JL F.I.T. Trainers specially design personal workout programs, exercises, and nutrition plans that target all seven layers of muscle tissue.
Jenny Farber, founder and owner of JL F.I.T., understands and applies the seven layers of muscle tissue after working in the Physical Therapy world. Utilizing her knowledge of the seven layers, JL F.I.T. Trainers can maximize not only your workouts, but give you a clearer understanding of why stabilization, compensation of weak areas, and strength over your entire body is so important.
Humans have seven layers of fascia starting from the skin down to the bone. Cells group together in the body to form tissues: a collection of similar cells that group together to perform a specialized function. There are 4 primary tissue types in the human body: Epithelial Tissue, Connective Tissue, Muscle tissue, and Nerve Tissue.
- Epithelial Tissue – The cells of epithelial tissue pack tightly together and form continuous sheets that serve as linings in different parts of the body. Epithelial tissue serves as thin layers of lining organs and helping to keep the body’s organs separate and protected. Some examples of epithelial tissue are the outer layer of the skin, the inside of the mouth and stomach, and the tissue surrounding the body’s organs.
- Connective Tissue – There are many types of connective tissue in the body. Connective tissue adds support and structure to the body. Most types of connective tissue contain fibrous strands of the protein collagen that adds strength to connective tissue. Some examples of connective tissue include the inner layers of skin, tendons, ligaments, cartilage, bone, and fat tissue. In addition to these more recognizable forms of connective tissue, blood is also considered a form of connective tissue.
- Muscle Tissue – Muscle tissue is a specialized tissue that can contract. Muscle tissue contains the specialized proteins actin and myosin that slide past one another and allow movement.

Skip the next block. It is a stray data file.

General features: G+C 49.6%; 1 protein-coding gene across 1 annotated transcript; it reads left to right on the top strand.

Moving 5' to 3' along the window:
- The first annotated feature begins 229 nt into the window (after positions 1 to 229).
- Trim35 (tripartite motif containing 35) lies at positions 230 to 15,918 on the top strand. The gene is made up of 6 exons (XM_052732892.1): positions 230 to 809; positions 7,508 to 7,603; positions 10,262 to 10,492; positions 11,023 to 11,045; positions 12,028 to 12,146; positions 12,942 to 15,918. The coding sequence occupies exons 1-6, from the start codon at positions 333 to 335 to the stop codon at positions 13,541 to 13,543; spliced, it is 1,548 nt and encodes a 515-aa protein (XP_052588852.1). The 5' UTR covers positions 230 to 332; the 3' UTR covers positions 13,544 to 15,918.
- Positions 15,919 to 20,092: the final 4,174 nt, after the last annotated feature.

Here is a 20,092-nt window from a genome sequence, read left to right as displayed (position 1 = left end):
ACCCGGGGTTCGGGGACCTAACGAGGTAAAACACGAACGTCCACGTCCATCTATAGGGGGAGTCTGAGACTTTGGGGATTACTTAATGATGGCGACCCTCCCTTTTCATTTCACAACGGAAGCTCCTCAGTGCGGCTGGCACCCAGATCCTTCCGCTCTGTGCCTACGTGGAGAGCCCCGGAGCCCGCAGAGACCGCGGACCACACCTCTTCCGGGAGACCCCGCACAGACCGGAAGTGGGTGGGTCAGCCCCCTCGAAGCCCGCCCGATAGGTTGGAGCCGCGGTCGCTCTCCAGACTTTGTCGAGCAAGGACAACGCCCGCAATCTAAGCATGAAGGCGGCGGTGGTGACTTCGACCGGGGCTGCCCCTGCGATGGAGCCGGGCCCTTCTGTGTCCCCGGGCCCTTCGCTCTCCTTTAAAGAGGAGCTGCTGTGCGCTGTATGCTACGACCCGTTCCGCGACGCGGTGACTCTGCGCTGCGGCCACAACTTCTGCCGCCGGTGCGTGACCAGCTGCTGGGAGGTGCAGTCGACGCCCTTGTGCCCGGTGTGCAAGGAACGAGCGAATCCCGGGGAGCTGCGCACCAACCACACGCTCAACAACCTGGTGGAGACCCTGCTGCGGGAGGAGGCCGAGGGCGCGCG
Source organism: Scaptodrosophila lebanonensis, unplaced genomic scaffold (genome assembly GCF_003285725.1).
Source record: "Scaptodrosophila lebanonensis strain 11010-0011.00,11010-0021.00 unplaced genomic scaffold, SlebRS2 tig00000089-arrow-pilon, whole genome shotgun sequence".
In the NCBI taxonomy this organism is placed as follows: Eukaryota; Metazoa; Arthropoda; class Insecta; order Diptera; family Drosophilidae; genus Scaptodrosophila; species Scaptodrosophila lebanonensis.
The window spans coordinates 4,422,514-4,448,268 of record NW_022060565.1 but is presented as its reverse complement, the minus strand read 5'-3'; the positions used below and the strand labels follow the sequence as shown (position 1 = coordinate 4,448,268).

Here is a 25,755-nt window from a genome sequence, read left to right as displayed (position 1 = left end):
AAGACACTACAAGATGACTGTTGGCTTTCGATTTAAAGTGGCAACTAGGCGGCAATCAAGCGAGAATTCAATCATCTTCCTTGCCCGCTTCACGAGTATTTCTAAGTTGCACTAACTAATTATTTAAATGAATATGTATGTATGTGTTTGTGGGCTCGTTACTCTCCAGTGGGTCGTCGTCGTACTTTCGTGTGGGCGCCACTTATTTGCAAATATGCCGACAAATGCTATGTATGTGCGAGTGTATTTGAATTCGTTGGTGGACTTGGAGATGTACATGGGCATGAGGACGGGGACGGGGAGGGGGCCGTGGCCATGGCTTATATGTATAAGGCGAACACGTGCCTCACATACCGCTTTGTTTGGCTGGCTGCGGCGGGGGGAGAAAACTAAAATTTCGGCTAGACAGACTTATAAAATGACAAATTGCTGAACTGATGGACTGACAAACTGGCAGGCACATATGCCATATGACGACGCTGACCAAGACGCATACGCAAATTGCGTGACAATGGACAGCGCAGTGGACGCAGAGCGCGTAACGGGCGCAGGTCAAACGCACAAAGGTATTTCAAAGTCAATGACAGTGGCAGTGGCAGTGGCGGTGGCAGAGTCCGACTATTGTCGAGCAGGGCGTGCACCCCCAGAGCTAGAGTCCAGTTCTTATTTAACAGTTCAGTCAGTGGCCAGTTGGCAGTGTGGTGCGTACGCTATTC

- Nerve Tissue – Nerve tissue contains two types of cells: neurons and glial cells. Nerve tissue has the ability to generate and conduct electrical signals in the body. These electrical messages are managed by nerve tissue in the brain and transmitted down the spinal cord to the body.
Details of the different layers of muscle tissue and what their functions are:
- Cardiac – Cardiac muscle tissue forms the bulk of the walls of the heart. Like skeletal muscle tissue, it is striated (the muscle fibers contain alternating light and dark bands (striations) that are perpendicular to the long axes of the fibers). Unlike skeletal muscle tissue, its contraction is usually not under conscious control (involuntary).
- Smooth – Smooth muscle tissue is located in the walls of hollow internal structures such as blood vessels, the stomach, intestines, and urinary bladder. Smooth muscle fibers are usually involuntary (not under conscious control), and they are non-striated (smooth). Smooth muscle tissue, like skeletal and cardiac muscle tissue, can undergo hypertrophy. In addition, certain smooth muscle fibers, such as those in the uterus, retain their capacity for division and can grow by hyperplasia.
- Skeletal – Skeletal muscle tissue is named for its location; it’s attached to bones. It is also striated. Skeletal muscle tissue can be made to contract or relax by conscious control (voluntary).
All skeletal muscle fibers are not alike in structure or function. For example, skeletal muscle fibers vary in color depending on their content of myoglobin (myoglobin stores oxygen until needed by the mitochondria). Skeletal muscle fibres contract with different velocities depending on their ability to split Adenosine Triphosphate (ATP). Faster contracting fibers have greater ability to split ATP. In addition, skeletal muscle fibers vary with respect to the metabolic processes they use to generate ATP. They also differ in terms of the onset of fatigue. Based on various structural and functional characteristics, skeletal muscle fibers are classified into three types: Type I fibers, Type II B fibers and type II A fibers.